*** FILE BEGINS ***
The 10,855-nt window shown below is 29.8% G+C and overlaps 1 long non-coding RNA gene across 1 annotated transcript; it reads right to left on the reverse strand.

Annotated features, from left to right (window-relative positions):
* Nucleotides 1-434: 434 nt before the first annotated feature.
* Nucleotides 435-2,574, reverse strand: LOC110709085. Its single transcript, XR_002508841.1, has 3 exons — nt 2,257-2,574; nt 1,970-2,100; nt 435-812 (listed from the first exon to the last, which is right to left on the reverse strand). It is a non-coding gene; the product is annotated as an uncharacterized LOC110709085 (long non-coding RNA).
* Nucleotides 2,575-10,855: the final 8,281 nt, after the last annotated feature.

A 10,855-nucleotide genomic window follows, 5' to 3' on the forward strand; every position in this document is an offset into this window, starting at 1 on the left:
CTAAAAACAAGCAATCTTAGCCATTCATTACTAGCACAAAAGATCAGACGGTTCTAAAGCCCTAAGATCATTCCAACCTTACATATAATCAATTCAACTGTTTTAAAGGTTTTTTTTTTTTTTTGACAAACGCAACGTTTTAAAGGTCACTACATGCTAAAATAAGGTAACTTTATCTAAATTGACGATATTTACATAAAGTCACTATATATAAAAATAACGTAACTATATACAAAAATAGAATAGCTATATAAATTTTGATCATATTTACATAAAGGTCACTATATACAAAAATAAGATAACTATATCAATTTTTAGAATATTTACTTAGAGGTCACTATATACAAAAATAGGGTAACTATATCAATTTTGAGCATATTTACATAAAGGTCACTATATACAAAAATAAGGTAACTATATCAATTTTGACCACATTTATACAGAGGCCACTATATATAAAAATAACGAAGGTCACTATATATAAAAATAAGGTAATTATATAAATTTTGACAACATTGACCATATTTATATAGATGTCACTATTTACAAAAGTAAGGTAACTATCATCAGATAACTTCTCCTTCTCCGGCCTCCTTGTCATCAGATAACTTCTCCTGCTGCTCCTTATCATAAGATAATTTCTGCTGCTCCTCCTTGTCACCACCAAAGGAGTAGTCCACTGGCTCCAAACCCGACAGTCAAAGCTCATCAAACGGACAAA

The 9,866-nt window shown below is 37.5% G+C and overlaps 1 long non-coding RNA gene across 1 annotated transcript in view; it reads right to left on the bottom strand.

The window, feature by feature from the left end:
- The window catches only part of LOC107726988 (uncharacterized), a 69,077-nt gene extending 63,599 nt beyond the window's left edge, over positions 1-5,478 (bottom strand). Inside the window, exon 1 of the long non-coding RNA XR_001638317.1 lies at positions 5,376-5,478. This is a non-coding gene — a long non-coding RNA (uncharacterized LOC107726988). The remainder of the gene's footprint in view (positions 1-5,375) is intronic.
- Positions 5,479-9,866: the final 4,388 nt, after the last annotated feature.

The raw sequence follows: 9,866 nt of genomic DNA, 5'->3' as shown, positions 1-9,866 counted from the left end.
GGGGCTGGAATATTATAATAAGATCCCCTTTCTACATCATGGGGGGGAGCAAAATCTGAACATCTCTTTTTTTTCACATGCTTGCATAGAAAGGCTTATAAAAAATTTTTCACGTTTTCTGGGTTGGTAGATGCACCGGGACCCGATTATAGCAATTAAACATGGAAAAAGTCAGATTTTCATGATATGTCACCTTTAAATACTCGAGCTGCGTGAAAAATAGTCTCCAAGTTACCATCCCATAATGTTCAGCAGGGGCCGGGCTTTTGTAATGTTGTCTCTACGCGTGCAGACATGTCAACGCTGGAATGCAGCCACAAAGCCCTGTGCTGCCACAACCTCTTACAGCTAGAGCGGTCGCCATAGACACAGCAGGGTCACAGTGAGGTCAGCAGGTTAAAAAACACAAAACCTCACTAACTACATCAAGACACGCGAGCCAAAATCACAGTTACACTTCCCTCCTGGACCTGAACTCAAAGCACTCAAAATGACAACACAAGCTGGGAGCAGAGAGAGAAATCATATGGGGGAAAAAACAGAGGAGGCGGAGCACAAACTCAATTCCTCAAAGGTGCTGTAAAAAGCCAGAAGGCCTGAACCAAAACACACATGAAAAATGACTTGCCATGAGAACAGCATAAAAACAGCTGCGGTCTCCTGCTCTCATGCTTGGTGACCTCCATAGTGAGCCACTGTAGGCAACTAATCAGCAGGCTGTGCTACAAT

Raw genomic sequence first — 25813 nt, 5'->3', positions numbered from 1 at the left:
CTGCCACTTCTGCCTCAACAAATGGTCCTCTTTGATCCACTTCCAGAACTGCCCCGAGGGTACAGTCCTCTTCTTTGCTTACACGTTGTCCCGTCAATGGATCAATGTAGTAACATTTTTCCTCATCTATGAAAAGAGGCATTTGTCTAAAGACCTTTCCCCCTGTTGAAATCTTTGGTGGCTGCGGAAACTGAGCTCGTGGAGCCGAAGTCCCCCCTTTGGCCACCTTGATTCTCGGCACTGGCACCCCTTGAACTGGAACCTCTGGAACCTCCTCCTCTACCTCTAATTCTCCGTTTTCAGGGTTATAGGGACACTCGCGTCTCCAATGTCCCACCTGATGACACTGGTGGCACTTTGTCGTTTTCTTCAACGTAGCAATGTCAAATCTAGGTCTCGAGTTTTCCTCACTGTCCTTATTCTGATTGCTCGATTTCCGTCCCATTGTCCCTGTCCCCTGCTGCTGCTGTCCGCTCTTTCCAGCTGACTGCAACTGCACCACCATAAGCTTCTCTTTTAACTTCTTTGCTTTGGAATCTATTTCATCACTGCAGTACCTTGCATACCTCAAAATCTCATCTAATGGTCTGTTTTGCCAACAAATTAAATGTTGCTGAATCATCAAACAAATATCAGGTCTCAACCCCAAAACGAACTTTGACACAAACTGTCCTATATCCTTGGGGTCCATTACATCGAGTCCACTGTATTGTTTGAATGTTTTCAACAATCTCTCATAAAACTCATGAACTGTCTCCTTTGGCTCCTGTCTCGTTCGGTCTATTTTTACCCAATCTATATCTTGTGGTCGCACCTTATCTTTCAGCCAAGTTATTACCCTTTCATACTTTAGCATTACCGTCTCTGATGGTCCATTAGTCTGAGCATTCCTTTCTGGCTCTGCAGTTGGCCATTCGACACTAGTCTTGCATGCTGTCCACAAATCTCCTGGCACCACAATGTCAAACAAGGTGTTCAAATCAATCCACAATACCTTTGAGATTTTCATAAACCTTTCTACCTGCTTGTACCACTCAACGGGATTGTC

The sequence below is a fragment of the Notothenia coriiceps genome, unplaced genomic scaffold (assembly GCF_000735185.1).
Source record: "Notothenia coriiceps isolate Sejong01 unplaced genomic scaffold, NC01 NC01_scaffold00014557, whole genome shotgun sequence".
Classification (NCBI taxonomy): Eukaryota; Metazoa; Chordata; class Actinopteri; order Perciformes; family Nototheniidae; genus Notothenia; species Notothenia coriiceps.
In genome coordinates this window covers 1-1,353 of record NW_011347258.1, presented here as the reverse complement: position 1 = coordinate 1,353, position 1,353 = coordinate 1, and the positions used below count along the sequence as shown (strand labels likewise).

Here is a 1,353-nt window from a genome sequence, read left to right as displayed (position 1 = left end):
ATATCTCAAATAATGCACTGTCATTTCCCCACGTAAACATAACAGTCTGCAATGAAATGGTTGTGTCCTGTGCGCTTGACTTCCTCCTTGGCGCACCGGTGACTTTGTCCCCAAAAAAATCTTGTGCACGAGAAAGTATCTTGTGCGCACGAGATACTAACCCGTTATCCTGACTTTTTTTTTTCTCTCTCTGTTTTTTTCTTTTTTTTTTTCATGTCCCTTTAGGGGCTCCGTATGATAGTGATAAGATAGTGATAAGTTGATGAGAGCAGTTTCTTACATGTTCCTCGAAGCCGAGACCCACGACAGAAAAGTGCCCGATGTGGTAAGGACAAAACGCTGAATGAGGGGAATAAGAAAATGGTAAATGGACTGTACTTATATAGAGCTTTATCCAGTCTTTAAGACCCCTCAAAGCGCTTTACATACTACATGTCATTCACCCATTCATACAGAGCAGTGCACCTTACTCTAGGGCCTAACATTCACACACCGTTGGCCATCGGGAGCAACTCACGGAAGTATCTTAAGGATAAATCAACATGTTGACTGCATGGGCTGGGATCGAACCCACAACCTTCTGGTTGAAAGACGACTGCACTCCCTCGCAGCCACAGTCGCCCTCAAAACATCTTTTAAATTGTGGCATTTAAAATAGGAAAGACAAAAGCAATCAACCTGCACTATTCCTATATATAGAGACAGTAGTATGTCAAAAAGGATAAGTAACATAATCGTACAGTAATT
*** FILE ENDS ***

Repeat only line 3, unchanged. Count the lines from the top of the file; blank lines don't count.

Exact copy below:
* Nucleotides 1-434: 434 nt before the first annotated feature.